Background to the fund
The New Scots Refugee Integration Delivery Project (NSRIDP) is a new programme supported by the European Union Asylum, Migration and Integration Fund (AMIF). As part of this programme, up to £2.8 million will fund new projects to spread documented good practices and to support innovation in Scotland under the outcomes and objectives, and in relation to the beneficiaries of the New Scots Refugee Integration Strategy.
Recruitment of panel members
32 panel members were recruited from across Scotland to score applications, including members with lived-experience, members from refugee-assisting organisations (including third sector organisations and local authorities) and members from refugee-led organisations. The panel members broadly represented key stakeholders involved in refugee integration across Scotland and the project team are confident that the diverse expertise and experience greatly aided the scoring and evaluation process.
Training for panel members
The induction and training was delivered in two phases:
The aim of the first phase of training was to ensure panel members were equipped with the appropriate knowledge and skills to ensure that they were robust, fair and consistent in their approach to scoring applications.
Phase 1 involved comprehensive training sessions with small groups of panel members delivered by project officers from Scottish Government, Scottish Refugee Council and COSLA. Phase 1 covered the aims and aspirations of the NSRIDP, information on the roles and responsibilities of panel members, an overview of the scoring process, an introduction of the evaluation criteria and scoring matrix, and also included a mock scoring exercise.
The aim of the second phase was to familiarise panel members with the online scoring portal and its functionality to ensure that they felt confident to use the portal independently when reviewing applications.
Phase 2 was delivered by Scottish Council of Voluntary Organisations (SCVO) staff with the support of a NSRIDP project officer and provided a comprehensive overview of these elements with 10-11 panel members attending each session.
Panel evaluation process
The 32 panel members were split up across 4 separate panels of 8. Each of the 4 panels scored applications from a range of topics. To avoid any conflicts of interest, panel members who submitted applications under a specific topic were ineligible to sit on a panel assigned to that topic. On this basis the Project Team assigned applications to individual panel members.
The Project Team paired up two panel members: ‘Person A’ and ‘Person B’ who both scored the same set of applications, independent of each other.
Scoring and assessing applications
The role of independent panellists was crucial to the openness and transparency of the scoring process. The diversity of panel members ensured panellists appreciated the importance of understanding the aims and aspirations of the NSRIDP.
Following their comprehensive training, panel members were assigned a set number of applications to mark. The scoring matrix and evaluation criteria provided panel members with a set of criteriato score applications against. Panellists considered the application forms and guidance, and sought to apply their training with consistency and fairness as independent scorers. 'Person A’ and ‘Person B’ then scored all the applications allocated to them and completed a short evaluation providing written feedback for each application.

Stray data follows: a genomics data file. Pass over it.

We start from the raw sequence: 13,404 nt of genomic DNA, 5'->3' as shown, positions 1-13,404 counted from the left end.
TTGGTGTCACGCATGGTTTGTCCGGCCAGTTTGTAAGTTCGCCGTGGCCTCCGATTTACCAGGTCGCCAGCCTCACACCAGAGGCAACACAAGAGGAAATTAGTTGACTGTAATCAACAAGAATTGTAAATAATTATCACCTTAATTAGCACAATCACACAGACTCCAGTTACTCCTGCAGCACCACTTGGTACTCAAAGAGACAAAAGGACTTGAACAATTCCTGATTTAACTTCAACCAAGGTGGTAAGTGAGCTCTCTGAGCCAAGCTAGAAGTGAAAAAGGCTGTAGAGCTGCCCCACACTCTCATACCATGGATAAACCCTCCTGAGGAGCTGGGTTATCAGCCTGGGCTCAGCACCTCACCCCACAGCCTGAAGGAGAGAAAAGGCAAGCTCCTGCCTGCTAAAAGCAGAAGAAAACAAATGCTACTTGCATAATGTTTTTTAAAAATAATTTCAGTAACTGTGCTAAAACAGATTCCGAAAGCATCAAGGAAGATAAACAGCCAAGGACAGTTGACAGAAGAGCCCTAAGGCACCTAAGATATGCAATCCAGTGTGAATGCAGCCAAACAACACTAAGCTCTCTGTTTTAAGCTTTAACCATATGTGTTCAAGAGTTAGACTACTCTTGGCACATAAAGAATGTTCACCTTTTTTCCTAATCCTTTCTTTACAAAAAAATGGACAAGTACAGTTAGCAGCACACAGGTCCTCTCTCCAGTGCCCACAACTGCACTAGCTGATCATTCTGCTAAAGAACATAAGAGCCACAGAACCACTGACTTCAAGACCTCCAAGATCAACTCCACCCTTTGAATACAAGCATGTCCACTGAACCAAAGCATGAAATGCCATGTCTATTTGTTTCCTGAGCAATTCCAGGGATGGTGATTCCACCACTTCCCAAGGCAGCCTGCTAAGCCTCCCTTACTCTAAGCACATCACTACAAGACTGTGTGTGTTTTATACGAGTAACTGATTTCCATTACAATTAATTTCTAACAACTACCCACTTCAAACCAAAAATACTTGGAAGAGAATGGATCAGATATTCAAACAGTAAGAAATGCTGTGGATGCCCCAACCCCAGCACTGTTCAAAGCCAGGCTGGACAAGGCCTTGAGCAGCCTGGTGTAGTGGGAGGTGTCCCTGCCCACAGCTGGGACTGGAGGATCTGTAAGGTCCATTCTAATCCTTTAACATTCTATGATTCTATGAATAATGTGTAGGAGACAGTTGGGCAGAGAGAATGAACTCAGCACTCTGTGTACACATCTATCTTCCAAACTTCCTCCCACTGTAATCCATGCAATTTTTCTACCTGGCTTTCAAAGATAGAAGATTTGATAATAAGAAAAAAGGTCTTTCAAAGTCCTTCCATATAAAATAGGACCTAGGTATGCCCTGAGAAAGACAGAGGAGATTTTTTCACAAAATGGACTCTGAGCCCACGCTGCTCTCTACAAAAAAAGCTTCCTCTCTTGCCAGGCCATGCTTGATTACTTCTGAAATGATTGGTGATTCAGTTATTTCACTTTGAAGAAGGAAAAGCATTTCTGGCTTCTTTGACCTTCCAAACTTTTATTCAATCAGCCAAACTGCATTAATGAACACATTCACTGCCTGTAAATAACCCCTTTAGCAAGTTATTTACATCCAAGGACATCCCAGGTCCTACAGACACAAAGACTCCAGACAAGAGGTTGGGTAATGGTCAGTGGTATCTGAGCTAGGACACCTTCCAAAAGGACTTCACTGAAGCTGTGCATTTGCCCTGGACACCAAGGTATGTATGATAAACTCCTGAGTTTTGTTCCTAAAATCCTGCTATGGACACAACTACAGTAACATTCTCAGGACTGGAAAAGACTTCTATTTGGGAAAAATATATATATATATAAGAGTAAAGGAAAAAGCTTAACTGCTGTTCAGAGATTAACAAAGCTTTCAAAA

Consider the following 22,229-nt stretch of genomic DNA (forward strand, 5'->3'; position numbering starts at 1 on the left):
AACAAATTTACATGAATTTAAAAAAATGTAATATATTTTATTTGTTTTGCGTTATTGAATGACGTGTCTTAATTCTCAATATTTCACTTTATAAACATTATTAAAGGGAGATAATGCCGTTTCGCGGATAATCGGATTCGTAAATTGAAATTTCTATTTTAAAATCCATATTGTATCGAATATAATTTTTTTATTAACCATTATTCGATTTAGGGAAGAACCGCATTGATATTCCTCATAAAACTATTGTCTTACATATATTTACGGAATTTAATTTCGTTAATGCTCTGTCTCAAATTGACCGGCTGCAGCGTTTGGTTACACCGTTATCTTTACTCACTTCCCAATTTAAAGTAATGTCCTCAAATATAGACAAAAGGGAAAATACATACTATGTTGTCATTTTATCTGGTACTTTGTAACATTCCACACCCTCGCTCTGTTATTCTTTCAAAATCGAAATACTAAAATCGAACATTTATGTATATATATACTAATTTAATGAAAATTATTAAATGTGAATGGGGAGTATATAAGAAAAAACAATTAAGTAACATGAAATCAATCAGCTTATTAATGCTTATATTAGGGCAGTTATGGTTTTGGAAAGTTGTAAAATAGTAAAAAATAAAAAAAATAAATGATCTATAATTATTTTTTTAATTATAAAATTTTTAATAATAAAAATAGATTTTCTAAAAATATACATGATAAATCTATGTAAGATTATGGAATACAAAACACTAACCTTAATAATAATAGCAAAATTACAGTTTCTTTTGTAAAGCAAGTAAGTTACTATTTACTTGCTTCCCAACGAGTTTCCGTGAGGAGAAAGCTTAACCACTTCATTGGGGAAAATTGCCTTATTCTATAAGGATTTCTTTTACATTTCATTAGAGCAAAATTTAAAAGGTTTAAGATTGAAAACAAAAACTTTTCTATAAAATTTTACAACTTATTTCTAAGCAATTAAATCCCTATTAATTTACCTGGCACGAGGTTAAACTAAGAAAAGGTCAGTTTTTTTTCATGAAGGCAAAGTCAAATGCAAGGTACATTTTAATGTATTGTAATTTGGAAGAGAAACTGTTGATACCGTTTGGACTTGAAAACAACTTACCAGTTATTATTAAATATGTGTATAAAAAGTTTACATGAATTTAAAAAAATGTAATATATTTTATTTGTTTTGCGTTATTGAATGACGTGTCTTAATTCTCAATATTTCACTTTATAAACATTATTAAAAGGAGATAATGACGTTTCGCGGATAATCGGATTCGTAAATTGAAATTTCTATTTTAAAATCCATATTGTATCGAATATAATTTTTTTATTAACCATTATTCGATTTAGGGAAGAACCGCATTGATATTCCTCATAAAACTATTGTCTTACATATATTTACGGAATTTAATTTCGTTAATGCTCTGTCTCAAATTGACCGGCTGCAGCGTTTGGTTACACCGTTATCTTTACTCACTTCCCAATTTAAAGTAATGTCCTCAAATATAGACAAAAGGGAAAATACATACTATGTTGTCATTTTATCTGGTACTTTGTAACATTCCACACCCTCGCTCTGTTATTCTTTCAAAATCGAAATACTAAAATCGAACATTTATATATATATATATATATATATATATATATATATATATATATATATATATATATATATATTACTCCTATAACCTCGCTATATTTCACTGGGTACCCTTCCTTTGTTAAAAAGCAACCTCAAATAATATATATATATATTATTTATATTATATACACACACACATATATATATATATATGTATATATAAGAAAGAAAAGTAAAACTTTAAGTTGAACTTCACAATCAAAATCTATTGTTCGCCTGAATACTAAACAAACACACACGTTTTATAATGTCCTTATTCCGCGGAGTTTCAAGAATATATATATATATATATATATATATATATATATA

Once panel members finished their scoring, each 'Person A' and 'Person B' pair met with a member of the NSRIDP Project Team for a moderation or ‘buddy’ meeting. This was an important opportunity for panellists to discuss their scores, and crucially, this acted as a mitigation process to address significant inconsistencies - ‘trigger’ points for review - that were occasioned by their separate scoring.
This process was established prior to the beginning of marking, and the ‘buddy’ meeting enabled any triggers to be addressed. Where one or more trigger unresolved after the ‘buddy’ meeting, the application was reassigned to two other panel members to score.
Once final scores from panellists were confirmed, the scores were subject to the funding model (see below),which identified the projects that should be awarded funding.
Reasons for delaying the announcement of successful applicants
It was crucial that our scoring process was rigorous and fair to all applicants. For this reason, when some panellists experienced a technical issue with accessing the full application form, we took additional measures to ensure that each application had been fully assessed. Our assessment panel reflects the diversity of those involved in implementing New Scots and many of our panel members have other commitments. As such, we extended the time allowed to panel members to complete their scoring. This process was also reviewed and approved by Scottish Government’s audit team, with the overall process taking an additional six weeks to ensure this review was comprehensive.
Overseeing the scoring process
NSRIDP Project Officers were involved through delivering training to panellists and facilitating buddy meetings between scoring pairs to discuss applications and address any trigger points that had arisen from the scoring process.
Administering the scoring process
The NSRIDP procured the services of the Scottish Council of Voluntary Organisations (SCVO) to develop a web-based scoring platform based on the Salesforce system. Panellists were able to view their applications online, submit their scores against the scoring matrix, and provide a short written evaluation of each application. Full training for the use of the platform was provided by the SCVO prior to the scoring process beginning.
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